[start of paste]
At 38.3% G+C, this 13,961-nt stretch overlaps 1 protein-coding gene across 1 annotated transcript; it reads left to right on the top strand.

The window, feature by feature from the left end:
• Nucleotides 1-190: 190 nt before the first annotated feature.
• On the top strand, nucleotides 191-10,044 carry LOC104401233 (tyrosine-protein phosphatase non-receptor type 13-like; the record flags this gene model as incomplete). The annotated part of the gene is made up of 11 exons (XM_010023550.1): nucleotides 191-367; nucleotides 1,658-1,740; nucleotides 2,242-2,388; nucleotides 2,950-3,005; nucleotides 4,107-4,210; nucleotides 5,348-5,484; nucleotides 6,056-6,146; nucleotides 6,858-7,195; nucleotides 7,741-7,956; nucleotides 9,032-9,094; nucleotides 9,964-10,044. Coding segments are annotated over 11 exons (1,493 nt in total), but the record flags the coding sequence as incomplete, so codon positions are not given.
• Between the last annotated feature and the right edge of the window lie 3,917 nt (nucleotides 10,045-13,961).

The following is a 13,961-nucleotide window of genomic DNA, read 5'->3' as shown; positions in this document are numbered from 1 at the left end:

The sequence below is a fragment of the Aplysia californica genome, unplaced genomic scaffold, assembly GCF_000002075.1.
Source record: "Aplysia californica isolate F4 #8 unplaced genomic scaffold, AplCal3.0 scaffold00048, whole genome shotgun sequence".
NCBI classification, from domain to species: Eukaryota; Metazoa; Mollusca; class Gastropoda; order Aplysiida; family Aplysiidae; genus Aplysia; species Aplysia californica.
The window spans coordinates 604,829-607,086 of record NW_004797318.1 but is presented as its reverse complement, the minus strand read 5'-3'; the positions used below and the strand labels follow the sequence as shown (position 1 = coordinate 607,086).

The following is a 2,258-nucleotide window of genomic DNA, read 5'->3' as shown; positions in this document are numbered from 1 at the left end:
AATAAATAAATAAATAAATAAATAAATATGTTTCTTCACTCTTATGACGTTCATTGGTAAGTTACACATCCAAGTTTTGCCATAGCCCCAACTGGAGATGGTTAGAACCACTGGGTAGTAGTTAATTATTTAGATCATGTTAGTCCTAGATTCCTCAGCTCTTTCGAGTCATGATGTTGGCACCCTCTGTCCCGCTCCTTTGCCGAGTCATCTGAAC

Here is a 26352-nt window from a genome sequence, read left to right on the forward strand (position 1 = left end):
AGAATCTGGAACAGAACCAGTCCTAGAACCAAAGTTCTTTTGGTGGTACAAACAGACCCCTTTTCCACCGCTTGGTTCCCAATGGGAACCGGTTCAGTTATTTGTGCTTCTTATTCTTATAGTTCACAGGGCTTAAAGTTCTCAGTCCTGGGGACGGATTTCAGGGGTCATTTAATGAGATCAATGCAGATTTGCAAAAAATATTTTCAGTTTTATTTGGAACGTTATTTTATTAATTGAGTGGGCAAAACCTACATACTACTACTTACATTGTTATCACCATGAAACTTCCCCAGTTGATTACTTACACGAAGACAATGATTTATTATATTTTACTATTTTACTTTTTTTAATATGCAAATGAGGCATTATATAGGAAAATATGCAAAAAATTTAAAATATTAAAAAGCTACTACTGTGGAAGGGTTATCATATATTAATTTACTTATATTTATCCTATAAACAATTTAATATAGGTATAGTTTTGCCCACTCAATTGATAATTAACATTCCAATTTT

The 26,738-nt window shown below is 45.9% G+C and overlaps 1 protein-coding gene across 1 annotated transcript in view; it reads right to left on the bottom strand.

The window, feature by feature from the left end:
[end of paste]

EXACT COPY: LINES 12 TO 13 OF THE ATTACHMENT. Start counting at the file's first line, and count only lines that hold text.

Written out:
AATAAATAAATAAATAAATAAATAAATATGTTTCTTCACTCTTATGACGTTCATTGGTAAGTTACACATCCAAGTTTTGCCATAGCCCCAACTGGAGATGGTTAGAACCACTGGGTAGTAGTTAATTATTTAGATCATGTTAGTCCTAGATTCCTCAGCTCTTTCGAGTCATGATGTTGGCACCCTCTGTCCCGCTCCTTTGCCGAGTCATCTGAAC

Here is a 26352-nt window from a genome sequence, read left to right on the forward strand (position 1 = left end):